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Stem Cell Debate Tied to Effort to Expand Abortion Rights

  • Stem Cell Debate Tied to Effort to Expand Abortion Rights

  • 19 January 2007 by 0 Comments

Stem Cell Debate Tied to Effort to Expand Abortion Rights
By Richard Larsen
Published – Idaho State Journal, 01/19/07

Last week the U.S. Congress passed HR 3 authorizing Federal Funding for embryonic stem cell research and the Senate will take up the issue shortly. The question begging a logical answer is, Why?

Stem cells are primal, unspecialized cells that can renew themselves through cell division. Research into the functionality of stem cells in repairing damaged body parts or curing disease and illness has been conducted since the 1960s but with accelerating success since 1998.

Two major forms of stem cell research have taken center stage, not only scientifically but politically. Embryonic stem cell (ESC) research draws stem cells from a fertilized human egg within the first few weeks of life. To harvest the ESCs the embryos have to be destroyed. Adult stem cells (ASC) come either from adult bone marrow or from an umbilical cord after childbirth, or even recently, amniotic fluid prior to childbirth.

There are no known cures provided by embryonic stem cell research. Currently there are about 94 companies internationally involved in stem cell research. The U.S. companies weren’t federally funded. But they have apparently had no problem raising the venture capital to fund their projects, either from venture capital investors or pharmaceutical companies hoping to someday capitalize on their progress. Currently, using adult stem cells, these companies are working on treatments for 72 diseases and illnesses. Included in that list are brain cancer, ovarian cancer, skin cancer, testicular cancer, leukemia, rheumatoid arthritis, multiple sclerosis, Parkinson’s disease, spinal cord injury, stroke damage, and the list goes on.

Again, these are treatments currently under development using adult stem cell research. How many treatments are being developed using embryonic stem cell research? Zero! The only thing they’ve been able to do consistently with ESC is grow tumors in mice.

If ESC research offers so much potential, why isn’t the venture capital flowing to it? Federal funding is apparently the only way to fund ESC research because it doesn’t hold the same promise for curing diseases and providing treatments that ASC research provides.

Just last week, Dr. Anthony Atala of the Institute of Regenerative Medicine at Wake Forest University School of Medicine issued a statement that stem cells from the amniotic fluid surrounding infants while still in the womb apparently provided the same apparent benefits from a research standpoint that ESCs provided. These stem cells can be extracted without harming the fetus or the mother. If that is the case, there is no need to destroy fertilized embryos through embryonic stem cell research.

Senator Tom Harkin nearly blew a gasket over the release of this information just prior to the House vote on HR 3, apparently fearful that the importance of their debate sans facts might be eclipsed by countering relevant scientific developments. In other words, don’t confuse the debate with the facts, they might get in the way of our agenda.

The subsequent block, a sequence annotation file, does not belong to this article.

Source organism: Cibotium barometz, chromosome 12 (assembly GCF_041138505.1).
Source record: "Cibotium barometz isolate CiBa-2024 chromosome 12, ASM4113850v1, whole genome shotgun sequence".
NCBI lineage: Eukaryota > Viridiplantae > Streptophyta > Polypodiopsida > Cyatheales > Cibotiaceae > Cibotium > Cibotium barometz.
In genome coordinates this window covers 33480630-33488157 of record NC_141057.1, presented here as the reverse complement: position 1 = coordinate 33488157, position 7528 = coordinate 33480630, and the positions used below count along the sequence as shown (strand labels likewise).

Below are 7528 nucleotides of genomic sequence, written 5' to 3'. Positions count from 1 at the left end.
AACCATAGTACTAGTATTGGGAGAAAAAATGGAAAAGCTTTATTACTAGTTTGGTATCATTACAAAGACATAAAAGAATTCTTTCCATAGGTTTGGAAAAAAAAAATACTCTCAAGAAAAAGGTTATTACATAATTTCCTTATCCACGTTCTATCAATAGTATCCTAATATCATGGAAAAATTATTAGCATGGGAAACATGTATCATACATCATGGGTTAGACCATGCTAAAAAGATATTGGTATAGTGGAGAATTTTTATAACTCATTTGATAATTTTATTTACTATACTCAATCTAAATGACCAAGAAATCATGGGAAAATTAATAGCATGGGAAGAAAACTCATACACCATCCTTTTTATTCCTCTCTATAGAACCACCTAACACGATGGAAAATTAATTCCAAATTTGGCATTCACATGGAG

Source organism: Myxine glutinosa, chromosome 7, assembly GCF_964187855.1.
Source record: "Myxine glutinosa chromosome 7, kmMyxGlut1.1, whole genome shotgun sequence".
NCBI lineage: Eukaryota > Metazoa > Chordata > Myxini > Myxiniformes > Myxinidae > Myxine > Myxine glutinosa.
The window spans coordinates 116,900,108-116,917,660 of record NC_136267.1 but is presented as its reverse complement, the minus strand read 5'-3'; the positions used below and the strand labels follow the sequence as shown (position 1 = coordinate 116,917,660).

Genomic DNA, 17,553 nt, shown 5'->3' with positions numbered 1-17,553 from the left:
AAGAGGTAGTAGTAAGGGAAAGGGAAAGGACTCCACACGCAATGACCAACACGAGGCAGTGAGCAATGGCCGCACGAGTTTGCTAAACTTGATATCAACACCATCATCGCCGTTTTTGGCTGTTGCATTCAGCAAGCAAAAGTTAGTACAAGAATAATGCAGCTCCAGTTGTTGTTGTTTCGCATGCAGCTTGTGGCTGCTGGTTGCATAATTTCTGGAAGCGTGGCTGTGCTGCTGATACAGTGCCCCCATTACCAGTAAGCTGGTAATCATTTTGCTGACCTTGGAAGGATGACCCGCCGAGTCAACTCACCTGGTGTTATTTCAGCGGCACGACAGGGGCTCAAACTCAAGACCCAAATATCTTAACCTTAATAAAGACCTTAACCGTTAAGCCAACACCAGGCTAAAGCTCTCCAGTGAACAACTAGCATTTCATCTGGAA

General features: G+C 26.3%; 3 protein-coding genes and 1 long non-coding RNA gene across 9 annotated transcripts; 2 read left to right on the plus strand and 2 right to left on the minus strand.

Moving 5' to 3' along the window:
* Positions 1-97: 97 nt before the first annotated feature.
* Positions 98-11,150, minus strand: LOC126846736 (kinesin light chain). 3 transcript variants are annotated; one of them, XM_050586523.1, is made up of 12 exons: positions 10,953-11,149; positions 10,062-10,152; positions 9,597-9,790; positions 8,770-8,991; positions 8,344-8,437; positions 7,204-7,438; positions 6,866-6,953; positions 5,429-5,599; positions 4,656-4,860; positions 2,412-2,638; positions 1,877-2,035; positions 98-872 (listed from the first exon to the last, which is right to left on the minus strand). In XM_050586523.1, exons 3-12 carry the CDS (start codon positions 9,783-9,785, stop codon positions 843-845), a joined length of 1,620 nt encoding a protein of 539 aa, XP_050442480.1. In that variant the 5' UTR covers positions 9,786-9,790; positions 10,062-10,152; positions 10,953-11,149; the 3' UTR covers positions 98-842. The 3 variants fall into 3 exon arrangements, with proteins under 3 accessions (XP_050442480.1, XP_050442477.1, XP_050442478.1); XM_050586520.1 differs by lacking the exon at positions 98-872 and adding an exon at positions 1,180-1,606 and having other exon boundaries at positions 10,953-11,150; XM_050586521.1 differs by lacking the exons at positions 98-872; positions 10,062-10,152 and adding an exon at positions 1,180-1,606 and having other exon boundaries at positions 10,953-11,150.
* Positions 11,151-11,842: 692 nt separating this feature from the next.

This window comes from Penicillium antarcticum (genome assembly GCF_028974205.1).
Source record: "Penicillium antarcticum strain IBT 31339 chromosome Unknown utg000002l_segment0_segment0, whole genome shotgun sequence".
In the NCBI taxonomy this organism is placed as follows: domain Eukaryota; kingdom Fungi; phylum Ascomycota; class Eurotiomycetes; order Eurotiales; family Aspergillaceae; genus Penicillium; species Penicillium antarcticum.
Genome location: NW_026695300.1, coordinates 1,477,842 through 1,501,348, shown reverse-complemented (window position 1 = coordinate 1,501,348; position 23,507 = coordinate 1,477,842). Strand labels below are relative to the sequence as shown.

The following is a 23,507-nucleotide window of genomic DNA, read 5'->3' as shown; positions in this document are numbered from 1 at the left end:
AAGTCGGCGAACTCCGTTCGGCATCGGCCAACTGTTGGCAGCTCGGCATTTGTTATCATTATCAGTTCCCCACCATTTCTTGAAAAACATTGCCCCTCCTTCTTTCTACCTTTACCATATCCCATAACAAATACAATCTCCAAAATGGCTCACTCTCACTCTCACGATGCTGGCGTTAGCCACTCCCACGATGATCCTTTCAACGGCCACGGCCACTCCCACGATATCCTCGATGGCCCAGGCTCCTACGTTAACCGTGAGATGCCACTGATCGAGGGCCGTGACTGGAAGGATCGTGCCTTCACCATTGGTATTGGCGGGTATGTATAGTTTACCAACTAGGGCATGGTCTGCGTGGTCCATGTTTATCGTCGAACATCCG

So what is the agenda? The question again becomes one of “Why ESCs?” I think the old truism of follow the money may provide the answer. It obviously is not a medical or scientific answer. The answer is political in its most insidious form. The groups pushing for ESC research include NARAL, Planned Parenthood, NOW, and a virtual who’s who list of pro-abortion groups.

In light of the successes in ASC research; the dearth of successes in ESC research; and the money flow from an investment standpoint into ASC and the political money flow into ESC, it’s obvious that these groups see ESC research as an extension of abortion rights. It’s not about medical research. It’s not about the cures for Michael J. Fox’s Parkinson’s disease, contrary to what he would have us believe from his political ads from last fall. It’s all about extending abortion rights, and having them federally funded.

I’m not an expert in medical research, but even I can tell when nascent research has potential based in large part on how the venture investment money flows to it. And by tracking the political support and opposition to pending legislation, it becomes very clear what the key issues are.

Don’t fall for the superficial slick advertising campaigns or politicians pleas for research “for the children.” This is not about treating diseases, because if it was they would be promoting federal funding of ASC research, not ESC. After all, it’s closest to having some actual cures and treatments.

But it’s a political agenda they’re pursuing. Not only should taxpayer money not be going to embryonic stem cell research from a pragmatic perspective, but ethically we should not be funding it, either.

Richard Larsen is President of Larsen Financial, a brokerage and financial planning firm in Pocatello, and is a graduate of Idaho State University with a BA in Political Science and History and former member of the Idaho State Journal Editorial Board. He can be reached at rlarsenen@cableone.net.

About the

More than anything, I want my readers to think. We're told what to think by the education establishment, which is then parroted by politicians from the left, and then reinforced by the mainstream media. Steeped in classical liberalism, my ideological roots are based in the Constitution and our founding documents. Armed with facts, data, and correct principles, today's conservatives can see through the liberal haze and bring clarity to any political discussion.

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